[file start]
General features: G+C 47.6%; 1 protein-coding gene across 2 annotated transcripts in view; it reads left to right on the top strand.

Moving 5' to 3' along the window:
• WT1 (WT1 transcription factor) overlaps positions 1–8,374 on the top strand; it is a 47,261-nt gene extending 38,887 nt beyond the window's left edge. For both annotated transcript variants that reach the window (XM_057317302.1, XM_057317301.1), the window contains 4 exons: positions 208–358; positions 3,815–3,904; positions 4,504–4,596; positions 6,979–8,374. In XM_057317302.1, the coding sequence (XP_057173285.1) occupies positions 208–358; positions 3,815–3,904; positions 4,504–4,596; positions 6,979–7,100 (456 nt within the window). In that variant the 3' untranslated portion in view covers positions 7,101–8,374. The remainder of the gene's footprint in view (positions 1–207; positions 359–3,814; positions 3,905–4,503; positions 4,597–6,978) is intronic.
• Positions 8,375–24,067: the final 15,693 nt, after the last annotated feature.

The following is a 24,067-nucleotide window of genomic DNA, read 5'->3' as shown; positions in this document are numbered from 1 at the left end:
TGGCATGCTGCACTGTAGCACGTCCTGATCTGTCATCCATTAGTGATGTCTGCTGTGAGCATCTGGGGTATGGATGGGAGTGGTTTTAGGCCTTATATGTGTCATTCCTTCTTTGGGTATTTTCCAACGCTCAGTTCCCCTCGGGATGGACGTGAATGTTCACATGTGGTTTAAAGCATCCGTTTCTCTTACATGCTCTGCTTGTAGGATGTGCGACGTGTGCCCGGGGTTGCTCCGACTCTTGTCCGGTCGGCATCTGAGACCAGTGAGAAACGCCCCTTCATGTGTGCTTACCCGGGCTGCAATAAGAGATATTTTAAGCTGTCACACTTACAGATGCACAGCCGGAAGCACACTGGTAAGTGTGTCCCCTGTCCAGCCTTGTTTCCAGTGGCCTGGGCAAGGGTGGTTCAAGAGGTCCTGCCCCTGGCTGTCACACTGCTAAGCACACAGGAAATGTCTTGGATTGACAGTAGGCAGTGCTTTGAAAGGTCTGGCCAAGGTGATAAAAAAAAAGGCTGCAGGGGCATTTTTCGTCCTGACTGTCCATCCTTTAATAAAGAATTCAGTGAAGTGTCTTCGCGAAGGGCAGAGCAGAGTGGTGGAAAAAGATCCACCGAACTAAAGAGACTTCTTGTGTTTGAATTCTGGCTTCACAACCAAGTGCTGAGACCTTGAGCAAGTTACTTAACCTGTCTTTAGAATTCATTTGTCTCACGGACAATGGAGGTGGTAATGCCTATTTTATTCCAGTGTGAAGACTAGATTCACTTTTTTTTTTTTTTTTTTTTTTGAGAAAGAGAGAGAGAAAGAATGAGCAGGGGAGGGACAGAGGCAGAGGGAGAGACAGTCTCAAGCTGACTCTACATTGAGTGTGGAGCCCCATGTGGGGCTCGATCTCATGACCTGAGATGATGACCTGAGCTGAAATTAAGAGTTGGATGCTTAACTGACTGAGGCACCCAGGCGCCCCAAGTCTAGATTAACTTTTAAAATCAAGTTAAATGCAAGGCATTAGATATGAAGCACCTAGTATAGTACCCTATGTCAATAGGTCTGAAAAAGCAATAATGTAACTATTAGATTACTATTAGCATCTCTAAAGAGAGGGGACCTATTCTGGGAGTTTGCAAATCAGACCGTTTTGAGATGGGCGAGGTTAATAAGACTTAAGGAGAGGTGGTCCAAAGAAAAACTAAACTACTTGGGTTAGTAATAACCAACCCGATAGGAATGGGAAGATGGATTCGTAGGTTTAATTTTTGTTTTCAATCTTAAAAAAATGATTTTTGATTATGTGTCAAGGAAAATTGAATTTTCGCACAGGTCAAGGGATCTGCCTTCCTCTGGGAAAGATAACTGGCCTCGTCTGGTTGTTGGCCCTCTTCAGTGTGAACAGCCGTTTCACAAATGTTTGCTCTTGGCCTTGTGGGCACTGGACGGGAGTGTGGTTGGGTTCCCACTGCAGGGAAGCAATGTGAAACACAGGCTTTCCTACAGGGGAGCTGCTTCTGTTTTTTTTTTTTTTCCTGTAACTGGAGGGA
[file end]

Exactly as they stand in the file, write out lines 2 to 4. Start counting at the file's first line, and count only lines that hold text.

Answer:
Moving 5' to 3' along the window:
• WT1 (WT1 transcription factor) overlaps positions 1–8,374 on the top strand; it is a 47,261-nt gene extending 38,887 nt beyond the window's left edge. For both annotated transcript variants that reach the window (XM_057317302.1, XM_057317301.1), the window contains 4 exons: positions 208–358; positions 3,815–3,904; positions 4,504–4,596; positions 6,979–8,374. In XM_057317302.1, the coding sequence (XP_057173285.1) occupies positions 208–358; positions 3,815–3,904; positions 4,504–4,596; positions 6,979–7,100 (456 nt within the window). In that variant the 3' untranslated portion in view covers positions 7,101–8,374. The remainder of the gene's footprint in view (positions 1–207; positions 359–3,814; positions 3,905–4,503; positions 4,597–6,978) is intronic.
• Positions 8,375–24,067: the final 15,693 nt, after the last annotated feature.